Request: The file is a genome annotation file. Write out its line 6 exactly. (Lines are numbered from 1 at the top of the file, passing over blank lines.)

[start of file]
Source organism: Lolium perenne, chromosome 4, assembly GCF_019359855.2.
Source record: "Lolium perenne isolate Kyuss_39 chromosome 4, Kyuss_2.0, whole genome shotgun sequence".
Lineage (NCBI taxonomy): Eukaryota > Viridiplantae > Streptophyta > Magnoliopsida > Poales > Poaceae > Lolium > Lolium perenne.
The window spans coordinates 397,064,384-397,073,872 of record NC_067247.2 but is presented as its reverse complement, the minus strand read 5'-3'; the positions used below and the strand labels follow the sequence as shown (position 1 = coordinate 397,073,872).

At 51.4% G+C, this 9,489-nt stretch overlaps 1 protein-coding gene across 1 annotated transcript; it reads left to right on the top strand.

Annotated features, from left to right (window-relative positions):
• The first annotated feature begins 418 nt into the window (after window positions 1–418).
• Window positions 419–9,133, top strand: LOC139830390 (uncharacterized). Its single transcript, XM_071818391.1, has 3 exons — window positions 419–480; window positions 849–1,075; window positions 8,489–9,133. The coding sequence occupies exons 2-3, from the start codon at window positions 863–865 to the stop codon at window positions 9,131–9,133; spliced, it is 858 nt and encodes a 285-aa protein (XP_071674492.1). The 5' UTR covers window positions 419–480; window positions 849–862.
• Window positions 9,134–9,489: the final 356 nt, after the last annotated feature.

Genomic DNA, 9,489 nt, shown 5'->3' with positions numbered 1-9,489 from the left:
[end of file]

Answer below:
Annotated features, from left to right (window-relative positions):